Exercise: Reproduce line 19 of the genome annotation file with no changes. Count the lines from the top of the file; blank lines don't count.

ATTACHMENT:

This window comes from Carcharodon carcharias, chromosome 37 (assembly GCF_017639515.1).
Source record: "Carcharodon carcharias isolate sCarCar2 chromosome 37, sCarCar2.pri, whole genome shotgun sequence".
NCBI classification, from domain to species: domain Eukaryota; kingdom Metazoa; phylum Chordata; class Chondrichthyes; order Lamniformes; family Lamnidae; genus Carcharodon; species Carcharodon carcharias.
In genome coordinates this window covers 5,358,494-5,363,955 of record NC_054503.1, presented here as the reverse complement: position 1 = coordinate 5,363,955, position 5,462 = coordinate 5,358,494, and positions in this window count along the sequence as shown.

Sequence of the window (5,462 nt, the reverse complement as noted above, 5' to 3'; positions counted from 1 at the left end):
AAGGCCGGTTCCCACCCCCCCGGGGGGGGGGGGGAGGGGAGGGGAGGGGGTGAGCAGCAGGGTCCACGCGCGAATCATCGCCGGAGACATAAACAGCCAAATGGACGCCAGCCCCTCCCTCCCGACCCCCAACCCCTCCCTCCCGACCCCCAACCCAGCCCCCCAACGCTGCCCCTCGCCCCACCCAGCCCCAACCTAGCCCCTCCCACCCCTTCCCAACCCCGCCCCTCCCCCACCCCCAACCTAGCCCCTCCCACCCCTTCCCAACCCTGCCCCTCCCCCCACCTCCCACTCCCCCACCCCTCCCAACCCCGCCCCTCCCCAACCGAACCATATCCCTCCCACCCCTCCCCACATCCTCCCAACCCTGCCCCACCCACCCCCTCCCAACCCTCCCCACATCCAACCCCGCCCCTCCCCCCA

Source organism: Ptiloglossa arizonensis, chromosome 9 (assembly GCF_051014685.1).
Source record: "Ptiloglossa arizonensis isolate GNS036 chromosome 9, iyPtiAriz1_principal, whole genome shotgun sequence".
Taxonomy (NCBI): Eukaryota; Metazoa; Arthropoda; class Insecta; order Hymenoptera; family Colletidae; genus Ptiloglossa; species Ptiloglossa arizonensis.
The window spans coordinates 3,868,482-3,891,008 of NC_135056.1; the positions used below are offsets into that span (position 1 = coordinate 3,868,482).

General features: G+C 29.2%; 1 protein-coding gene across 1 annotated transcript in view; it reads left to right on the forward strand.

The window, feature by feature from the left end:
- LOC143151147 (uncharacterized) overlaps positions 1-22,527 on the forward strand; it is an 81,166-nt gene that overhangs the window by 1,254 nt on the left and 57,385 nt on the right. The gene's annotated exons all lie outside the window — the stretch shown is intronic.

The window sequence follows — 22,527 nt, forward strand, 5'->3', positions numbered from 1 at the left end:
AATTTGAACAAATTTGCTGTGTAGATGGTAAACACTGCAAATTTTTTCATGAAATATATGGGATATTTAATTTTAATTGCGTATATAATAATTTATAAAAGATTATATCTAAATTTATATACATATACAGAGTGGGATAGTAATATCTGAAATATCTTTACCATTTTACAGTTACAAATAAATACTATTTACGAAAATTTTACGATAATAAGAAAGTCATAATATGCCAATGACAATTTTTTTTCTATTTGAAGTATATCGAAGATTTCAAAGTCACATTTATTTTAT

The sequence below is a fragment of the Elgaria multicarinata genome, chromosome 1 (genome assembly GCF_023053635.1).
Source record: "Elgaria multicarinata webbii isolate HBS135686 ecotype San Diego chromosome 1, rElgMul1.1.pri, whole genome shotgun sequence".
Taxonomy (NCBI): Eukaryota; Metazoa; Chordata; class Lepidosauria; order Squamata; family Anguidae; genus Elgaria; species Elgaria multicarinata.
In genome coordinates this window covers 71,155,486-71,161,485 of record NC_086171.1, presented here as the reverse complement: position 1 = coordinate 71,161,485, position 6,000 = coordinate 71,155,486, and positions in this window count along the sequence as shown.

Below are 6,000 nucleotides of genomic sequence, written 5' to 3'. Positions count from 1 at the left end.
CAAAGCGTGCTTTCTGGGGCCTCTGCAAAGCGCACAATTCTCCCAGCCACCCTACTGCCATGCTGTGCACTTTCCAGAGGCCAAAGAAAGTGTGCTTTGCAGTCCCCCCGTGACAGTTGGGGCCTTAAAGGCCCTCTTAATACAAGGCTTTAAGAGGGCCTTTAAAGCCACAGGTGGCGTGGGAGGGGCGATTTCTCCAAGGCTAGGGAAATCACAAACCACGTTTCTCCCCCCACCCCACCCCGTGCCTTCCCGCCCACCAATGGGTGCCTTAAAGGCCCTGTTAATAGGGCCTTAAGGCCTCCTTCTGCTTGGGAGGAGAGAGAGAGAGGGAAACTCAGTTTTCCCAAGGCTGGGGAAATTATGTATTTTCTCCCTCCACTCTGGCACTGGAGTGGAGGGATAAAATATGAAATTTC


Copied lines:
In genome coordinates this window covers 71,155,486-71,161,485 of record NC_086171.1, presented here as the reverse complement: position 1 = coordinate 71,161,485, position 6,000 = coordinate 71,155,486, and positions in this window count along the sequence as shown.